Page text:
On Arabic and learning to read

ليس لدي فكرة عما يقوله هذا

According to Duolingo, I have been studying Arabic daily for one hundred and forty-seven days. And Duolingo does a lot of things, but one of the things that Duolingo has not managed to do in 147 days of daily practice is teach me to read Arabic. One would think that would be an early priority! It is not. Duolingo teaches almost exclusively through word recognition– what teachers used to call the “whole language” method of teaching reading, and for the most part genuinely seems uninterested in actually providing explanations for things unless absolutely necessary. Even then it kind of hides them in corners of the app and finds ways to make them useless anyway. There is actually a “Learn the letters” section! I have been doing lessons in there for months and it still hasn’t gotten to half the letters.

Whole language is bullshit, y’all. Even as an interested adult it’s an insanely rough way to learn a new language. It means that in-context I can recognize words but if you throw a sentence at me with no context I may not even be able to figure out all the letters. After five months. Keep in mind I already read Hebrew and once taught myself to read German from essentially scratch over a weekend so that I could pass a mandatory translation exam for my degree. I’m good at languages! But this isn’t it. And I also take issue with some of Duolingo’s choices for the sentences and phrases they’re throwing at us. For example:

تلفازي داخل أسدي

Which means “My television is inside my lion” and I swear to God is a sentence that has shown up in my exercises, I believe in a unit called “Express a problem.” That’s not a joke. It’s a real thing. Or this one, during the unit on prepositions, which consisted exclusively of things being in front of or behind things:

هناك زوجتك مع رجل خلف المطعم

That means “There is your wife with a man behind the restaurant,” and … okay! Sure! That’s a thing that has probably happened. But I don’t know how to say “hello” or introduce myself yet. They have literally not taught “Hi, my name is _____, how are you?” but I can express trepidation about the eating habits of my lion.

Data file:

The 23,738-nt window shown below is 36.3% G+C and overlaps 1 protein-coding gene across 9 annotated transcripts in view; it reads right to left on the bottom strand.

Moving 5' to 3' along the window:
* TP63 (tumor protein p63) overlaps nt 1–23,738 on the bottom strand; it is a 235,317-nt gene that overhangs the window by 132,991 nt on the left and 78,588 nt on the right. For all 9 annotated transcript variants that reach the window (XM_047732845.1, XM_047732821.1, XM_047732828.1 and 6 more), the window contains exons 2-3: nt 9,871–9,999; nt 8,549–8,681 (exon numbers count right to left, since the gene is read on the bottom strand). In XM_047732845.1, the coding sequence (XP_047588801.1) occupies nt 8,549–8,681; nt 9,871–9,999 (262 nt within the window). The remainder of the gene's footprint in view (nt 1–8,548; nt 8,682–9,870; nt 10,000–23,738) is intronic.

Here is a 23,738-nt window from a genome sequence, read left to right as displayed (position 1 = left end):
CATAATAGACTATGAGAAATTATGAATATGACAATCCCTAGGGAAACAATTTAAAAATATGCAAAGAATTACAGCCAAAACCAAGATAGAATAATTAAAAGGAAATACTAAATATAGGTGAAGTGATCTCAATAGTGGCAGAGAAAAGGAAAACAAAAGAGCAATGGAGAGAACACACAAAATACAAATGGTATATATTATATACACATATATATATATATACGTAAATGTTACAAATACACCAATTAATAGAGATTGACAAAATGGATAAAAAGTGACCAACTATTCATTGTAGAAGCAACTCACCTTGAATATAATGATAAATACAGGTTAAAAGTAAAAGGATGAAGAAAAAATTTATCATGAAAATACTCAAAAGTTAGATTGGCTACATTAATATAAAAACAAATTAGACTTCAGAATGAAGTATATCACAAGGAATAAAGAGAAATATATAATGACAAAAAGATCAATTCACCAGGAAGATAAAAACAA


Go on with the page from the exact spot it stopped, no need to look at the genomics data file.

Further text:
Anyway, over the last few days– because there is no problem so minor that I won’t try to solve it by throwing money at it– I have acquired both a fine set of Arabic alphabet flash cards and a new textbook dedicated specifically to teaching reading. I have learned more about the alphabet in an hour of perusing that book between today and yesterday than I have in five months of Duolingo. Sadly, I have not received further instructions about how to express my feelings about my lion:

أنا أحب أسدي لكني لا أحب أسد جاري.

That’s “I love my lion but I do not love my neighbor’s lion,” and again, no, that’s not a joke.

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Luther M. Siler

Teacher, writer of words, and local curmudgeon. Enthusiastically profane. Occasionally hostile.

One thought on “On Arabic and learning to read

  1. This is hilarious. I dated a woman who swore by Duolingo and used it to help her with Spanish. she had already known some of the language though and it was mainly re-learn for her.
    I have had a sneaking suspicion that most of those language apps really don’t teach people much. If someone like you who is good at learning languages is having issues, then what does that say for the average Joe?
    I still remember back in the early 2000s when there were all these classes which were going to make you an engineer. What they actually taught was a very specific Microsoft Cert which was basically useless outside of a very specific user situation. But they signed up many many people who probably wasted their time and money trying to pass a Cert exam.


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